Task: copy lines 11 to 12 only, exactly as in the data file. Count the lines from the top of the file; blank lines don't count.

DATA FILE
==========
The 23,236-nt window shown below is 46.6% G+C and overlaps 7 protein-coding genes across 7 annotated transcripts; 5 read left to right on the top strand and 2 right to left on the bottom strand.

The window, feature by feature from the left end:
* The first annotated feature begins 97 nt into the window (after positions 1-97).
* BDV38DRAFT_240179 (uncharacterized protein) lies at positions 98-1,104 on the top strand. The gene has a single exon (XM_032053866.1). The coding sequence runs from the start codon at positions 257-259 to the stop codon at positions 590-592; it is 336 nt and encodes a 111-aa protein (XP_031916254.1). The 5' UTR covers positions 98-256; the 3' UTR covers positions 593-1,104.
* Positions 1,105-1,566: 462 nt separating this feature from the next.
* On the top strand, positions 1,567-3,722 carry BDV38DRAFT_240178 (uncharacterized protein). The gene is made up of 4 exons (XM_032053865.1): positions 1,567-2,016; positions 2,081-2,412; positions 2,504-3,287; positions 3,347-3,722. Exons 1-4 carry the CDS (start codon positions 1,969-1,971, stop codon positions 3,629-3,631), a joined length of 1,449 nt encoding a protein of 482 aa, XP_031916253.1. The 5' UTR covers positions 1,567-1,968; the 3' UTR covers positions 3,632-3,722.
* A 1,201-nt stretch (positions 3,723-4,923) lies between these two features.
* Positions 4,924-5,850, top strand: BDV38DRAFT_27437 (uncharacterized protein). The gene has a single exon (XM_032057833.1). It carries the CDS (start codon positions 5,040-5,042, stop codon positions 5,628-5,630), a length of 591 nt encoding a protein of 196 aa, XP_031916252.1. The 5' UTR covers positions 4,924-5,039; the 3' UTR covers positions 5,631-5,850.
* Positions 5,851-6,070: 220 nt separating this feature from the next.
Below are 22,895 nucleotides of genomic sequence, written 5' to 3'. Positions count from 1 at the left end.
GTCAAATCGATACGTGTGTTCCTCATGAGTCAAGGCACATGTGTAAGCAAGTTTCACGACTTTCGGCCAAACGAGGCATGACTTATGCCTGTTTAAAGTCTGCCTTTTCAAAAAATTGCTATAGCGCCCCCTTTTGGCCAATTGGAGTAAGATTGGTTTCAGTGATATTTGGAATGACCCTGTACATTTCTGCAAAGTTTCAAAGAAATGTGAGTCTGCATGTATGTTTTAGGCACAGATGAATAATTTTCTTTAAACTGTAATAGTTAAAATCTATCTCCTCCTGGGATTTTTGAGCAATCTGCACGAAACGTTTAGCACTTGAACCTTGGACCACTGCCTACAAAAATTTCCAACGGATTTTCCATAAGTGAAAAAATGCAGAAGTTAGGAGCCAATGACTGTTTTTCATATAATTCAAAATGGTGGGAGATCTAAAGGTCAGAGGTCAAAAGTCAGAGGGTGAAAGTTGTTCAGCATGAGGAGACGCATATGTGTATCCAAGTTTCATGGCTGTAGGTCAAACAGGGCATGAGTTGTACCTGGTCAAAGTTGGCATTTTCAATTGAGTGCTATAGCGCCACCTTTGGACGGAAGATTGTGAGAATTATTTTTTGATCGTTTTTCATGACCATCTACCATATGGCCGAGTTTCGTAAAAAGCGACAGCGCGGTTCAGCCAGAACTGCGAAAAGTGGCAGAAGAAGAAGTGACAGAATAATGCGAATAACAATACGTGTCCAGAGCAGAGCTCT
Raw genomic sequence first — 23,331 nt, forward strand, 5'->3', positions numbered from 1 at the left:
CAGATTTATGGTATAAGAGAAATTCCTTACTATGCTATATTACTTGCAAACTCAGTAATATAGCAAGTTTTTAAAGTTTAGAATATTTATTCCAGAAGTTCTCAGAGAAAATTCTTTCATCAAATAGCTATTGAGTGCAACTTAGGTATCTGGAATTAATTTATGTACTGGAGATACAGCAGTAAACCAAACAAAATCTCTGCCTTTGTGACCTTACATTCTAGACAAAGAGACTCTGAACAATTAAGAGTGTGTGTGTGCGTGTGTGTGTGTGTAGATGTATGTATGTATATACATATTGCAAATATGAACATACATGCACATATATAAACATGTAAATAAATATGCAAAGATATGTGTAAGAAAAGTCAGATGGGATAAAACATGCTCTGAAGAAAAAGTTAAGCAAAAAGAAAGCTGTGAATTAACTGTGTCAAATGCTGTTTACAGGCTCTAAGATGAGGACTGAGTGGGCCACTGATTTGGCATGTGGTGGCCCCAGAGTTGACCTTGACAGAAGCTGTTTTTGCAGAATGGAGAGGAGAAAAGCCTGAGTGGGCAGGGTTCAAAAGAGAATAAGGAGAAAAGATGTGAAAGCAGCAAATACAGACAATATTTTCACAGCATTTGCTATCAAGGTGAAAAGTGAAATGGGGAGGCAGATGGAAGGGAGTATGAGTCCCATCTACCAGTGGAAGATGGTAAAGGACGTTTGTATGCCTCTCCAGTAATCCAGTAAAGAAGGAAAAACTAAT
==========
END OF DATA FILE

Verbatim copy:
GTCAAATCGATACGTGTGTTCCTCATGAGTCAAGGCACATGTGTAAGCAAGTTTCACGACTTTCGGCCAAACGAGGCATGACTTATGCCTGTTTAAAGTCTGCCTTTTCAAAAAATTGCTATAGCGCCCCCTTTTGGCCAATTGGAGTAAGATTGGTTTCAGTGATATTTGGAATGACCCTGTACATTTCTGCAAAGTTTCAAAGAAATGTGAGTCTGCATGTATGTTTTAGGCACAGATGAATAATTTTCTTTAAACTGTAATAGTTAAAATCTATCTCCTCCTGGGATTTTTGAGCAATCTGCACGAAACGTTTAGCACTTGAACCTTGGACCACTGCCTACAAAAATTTCCAACGGATTTTCCATAAGTGAAAAAATGCAGAAGTTAGGAGCCAATGACTGTTTTTCATATAATTCAAAATGGTGGGAGATCTAAAGGTCAGAGGTCAAAAGTCAGAGGGTGAAAGTTGTTCAGCATGAGGAGACGCATATGTGTATCCAAGTTTCATGGCTGTAGGTCAAACAGGGCATGAGTTGTACCTGGTCAAAGTTGGCATTTTCAATTGAGTGCTATAGCGCCACCTTTGGACGGAAGATTGTGAGAATTATTTTTTGATCGTTTTTCATGACCATCTACCATATGGCCGAGTTTCGTAAAAAGCGACAGCGCGGTTCAGCCAGAACTGCGAAAAGTGGCAGAAGAAGAAGTGACAGAATAATGCGAATAACAATACGTGTCCAGAGCAGAGCTCT
Raw genomic sequence first — 23,331 nt, forward strand, 5'->3', positions numbered from 1 at the left: